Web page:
The Bird is the Genetic Word
There are lots of birds on earth, and so far over 10,500 different species have been identified. This large family is now going to be comprehensively catalogued in a new project by the Danish Center for Macroecology, Evolution and Climate and the University of Copenhageny, together with partners in China and the US. The Bird 10,000 Genomes Project, or B10K for short, is a five-year endeavour to sequence every single living avian species. We will learn in greater detail not only about the subtleties of each species, but also how they are related to each other through evolution.
The catalyst for the project came in 2010, when Guojie Zheng and Thomas Gilbert – both from the University of Copenhagen – were trying to sequence the pigeon genome, but could not find its closest relative. At the time, the complete genomes of only three bird species had been sequenced – the chicken, turkey and zebra finch. They realized that there was too little data to go on.
Birds are the perfect vehicle for learning more about genetic evolution. Their sheer number of species and dispersion around the world make them a perfect model for studying population genetics, neurobiology, development, migration habits and animal conservation. Combine that with our penchant for using birds as food and the impacts they are having on our health – bird flu and West Nile virus come to mind – and the importance of understanding our feathered friends becomes clear.
When finished, the B10K will be a tree of life for the entire living avian class on the genomic level. It will shed light on the correlation between evolution and geographical location, showing us how an organism’s environment affects the way it develops. Furthermore, we may gain insight into how different organisms affect each other’s development and dispersion around the world. At the very least, it will leave us better prepared in case we ever find ourselves in a real-life version of Hitchcock’s The Birds.
One Magnanimous Magnet
Some say that size doesn’t matter. The University of Aarhus wouldn’t agree. The institution now boasts the largest magnet in Northern Europe. But fear not – they are using their power for good.
The University’s new Nuclear Magnetic Resonance spectrometer (NMR) allows researchers to magnify all the way down to the atomic scale. Two to three times more sensitive than previous NMR microscopes, it will help researchers focus more sharply on the smallest building blocks in the body, such as cells, proteins, and molecules.
The researchers initially hope to use it to further the field of antibiotics. Since the advent of penicillin, we have been fighting a losing battle against bacteria. Those little guys have been learning, evolving and growing in a way that resists antibiotic treatment.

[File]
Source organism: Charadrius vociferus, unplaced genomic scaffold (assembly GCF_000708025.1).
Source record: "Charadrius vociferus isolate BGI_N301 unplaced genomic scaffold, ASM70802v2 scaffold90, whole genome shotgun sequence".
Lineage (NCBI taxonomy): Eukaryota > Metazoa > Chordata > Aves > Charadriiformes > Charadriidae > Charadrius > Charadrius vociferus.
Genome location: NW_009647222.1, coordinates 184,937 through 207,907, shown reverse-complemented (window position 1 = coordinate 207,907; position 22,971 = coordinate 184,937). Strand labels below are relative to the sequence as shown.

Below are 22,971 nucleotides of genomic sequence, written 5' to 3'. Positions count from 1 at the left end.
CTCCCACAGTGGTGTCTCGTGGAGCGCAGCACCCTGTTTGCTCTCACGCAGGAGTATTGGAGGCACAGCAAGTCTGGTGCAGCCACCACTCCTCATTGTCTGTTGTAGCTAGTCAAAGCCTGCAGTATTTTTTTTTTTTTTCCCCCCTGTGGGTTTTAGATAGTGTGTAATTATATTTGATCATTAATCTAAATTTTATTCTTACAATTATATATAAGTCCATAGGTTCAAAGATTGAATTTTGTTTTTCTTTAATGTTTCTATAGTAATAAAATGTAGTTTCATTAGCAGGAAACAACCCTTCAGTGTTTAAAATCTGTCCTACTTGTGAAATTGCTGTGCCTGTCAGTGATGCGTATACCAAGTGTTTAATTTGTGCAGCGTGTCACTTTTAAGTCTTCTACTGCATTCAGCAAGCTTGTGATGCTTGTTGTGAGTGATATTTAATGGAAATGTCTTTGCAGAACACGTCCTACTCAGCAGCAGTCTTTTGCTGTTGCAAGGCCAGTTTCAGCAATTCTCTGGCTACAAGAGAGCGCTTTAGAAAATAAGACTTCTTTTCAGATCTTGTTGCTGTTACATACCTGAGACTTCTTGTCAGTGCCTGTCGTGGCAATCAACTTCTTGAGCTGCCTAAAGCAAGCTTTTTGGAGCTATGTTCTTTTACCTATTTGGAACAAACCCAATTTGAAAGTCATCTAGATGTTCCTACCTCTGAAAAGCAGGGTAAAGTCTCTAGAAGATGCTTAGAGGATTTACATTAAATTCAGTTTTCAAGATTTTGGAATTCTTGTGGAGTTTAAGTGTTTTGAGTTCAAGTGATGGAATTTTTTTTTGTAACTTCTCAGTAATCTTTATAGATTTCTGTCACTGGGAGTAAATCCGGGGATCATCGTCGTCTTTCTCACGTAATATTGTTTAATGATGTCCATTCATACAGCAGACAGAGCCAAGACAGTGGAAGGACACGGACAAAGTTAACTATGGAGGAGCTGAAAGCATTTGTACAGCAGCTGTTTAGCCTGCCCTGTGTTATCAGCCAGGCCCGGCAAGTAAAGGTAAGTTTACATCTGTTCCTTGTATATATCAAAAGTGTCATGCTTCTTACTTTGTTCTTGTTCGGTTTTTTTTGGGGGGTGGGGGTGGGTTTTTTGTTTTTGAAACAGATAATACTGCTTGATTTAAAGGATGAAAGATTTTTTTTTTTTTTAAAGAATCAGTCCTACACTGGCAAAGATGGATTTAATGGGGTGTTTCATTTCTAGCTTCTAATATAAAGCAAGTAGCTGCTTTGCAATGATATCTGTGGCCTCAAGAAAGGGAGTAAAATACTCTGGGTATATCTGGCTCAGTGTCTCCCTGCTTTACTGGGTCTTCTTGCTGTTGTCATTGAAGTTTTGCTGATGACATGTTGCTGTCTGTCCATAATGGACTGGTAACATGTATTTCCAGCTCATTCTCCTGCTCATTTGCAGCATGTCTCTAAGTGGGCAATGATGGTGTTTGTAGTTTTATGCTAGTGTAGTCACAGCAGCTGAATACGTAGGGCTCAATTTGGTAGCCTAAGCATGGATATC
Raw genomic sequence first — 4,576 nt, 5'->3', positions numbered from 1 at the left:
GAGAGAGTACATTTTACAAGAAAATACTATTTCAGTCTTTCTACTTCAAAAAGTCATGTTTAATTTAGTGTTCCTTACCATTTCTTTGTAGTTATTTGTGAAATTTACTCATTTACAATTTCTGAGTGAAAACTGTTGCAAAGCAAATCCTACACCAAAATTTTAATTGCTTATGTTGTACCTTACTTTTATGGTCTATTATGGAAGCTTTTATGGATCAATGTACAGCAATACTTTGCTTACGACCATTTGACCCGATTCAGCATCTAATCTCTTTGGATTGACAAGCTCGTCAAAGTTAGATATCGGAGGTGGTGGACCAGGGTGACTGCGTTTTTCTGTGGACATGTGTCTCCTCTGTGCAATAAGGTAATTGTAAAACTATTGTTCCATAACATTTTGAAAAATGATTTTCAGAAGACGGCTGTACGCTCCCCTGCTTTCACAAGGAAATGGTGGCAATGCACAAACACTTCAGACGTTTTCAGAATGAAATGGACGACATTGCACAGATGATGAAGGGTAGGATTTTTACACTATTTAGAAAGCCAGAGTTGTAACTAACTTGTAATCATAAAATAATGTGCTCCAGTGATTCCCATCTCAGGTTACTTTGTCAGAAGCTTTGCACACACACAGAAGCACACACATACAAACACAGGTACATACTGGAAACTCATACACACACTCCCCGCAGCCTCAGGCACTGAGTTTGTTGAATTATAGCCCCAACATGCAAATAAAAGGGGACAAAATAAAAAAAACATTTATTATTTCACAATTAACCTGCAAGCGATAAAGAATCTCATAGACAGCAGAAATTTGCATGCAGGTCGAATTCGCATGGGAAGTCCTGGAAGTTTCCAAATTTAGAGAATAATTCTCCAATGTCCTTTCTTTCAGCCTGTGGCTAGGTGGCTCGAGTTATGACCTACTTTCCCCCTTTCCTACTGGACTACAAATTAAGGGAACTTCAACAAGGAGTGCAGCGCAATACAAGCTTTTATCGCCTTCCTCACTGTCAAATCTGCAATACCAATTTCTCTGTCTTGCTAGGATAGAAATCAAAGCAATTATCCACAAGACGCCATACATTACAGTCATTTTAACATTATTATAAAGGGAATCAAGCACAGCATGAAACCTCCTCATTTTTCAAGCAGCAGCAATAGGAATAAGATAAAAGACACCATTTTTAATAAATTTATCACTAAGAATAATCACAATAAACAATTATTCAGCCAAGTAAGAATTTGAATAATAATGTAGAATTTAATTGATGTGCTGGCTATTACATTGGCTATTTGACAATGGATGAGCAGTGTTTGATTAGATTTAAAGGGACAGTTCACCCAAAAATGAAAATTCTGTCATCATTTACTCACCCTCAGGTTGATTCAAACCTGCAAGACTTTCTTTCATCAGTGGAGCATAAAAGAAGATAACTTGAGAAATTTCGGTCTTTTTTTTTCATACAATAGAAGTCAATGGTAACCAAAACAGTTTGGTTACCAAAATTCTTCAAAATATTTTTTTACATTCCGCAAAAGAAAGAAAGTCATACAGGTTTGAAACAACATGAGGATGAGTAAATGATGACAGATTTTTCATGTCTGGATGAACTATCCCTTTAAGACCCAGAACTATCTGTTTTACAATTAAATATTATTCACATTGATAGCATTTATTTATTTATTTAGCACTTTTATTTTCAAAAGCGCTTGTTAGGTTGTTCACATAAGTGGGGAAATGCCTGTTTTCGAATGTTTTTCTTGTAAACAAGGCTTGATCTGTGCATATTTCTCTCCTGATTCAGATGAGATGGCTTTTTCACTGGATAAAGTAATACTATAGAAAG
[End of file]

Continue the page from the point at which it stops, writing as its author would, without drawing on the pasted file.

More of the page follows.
Penicillin and other antibodies work by entering bacterial cells and changing how some of their proteins work. Essentially, penicillin has the difficult task of going into enemy territory and making the troops march in a different direction. While this has been working effectively for some time, it is clear that the opposition has started understanding the strategy and is adapting to it. Increasing numbers of bacterial strains are becoming antibiotic-resistant, posing some serious health problems.
Researchers at the Interdisciplinary Nanoscience Centre (iNANO) are now using the NMR to monitor a new antibiotic strategy using antimicrobial peptides (AMPs). These molecules attack the cell membrane, which is essentially a layer of fat that acts as a rubber band that holds the rest of the cell together. When the membrane is damaged, the cell dies.
The membrane cannot mutate, so it is believed that bacteria cannot become resistant to AMPs in the same way that they become resistant to other antibiotics. AMPs are already found in the immune systems of many classes of life, such as fungi, plants and snails.
But while AMPs show promise, there are some potential drawbacks. Some bacteria have natural systems in place to fight off AMPs, for example by switching the charge of the membrane, or by acting as though they have already been attacked by AMPs. AMPs are also digested in the stomach, and cannot be used to specifically attack certain types of bacteria.
Still, they hold a lot of promise, and researchers at Aarhus University and iNANO hope to use the colossal NMR to see in even more detail how AMPs work and interact with bacteria.
“I believe in AMPs because their modes of action are so simple. They just destroy the cell. Working with them isn’t simple, but the effect is,” says Professor Vosegaard, head of AMP research at iNANO. “But we’re very focused on the fact that we need quite a bit more knowledge about AMPs. We’ll eventually use this knowledge to design some new substances that can be used for medicine.”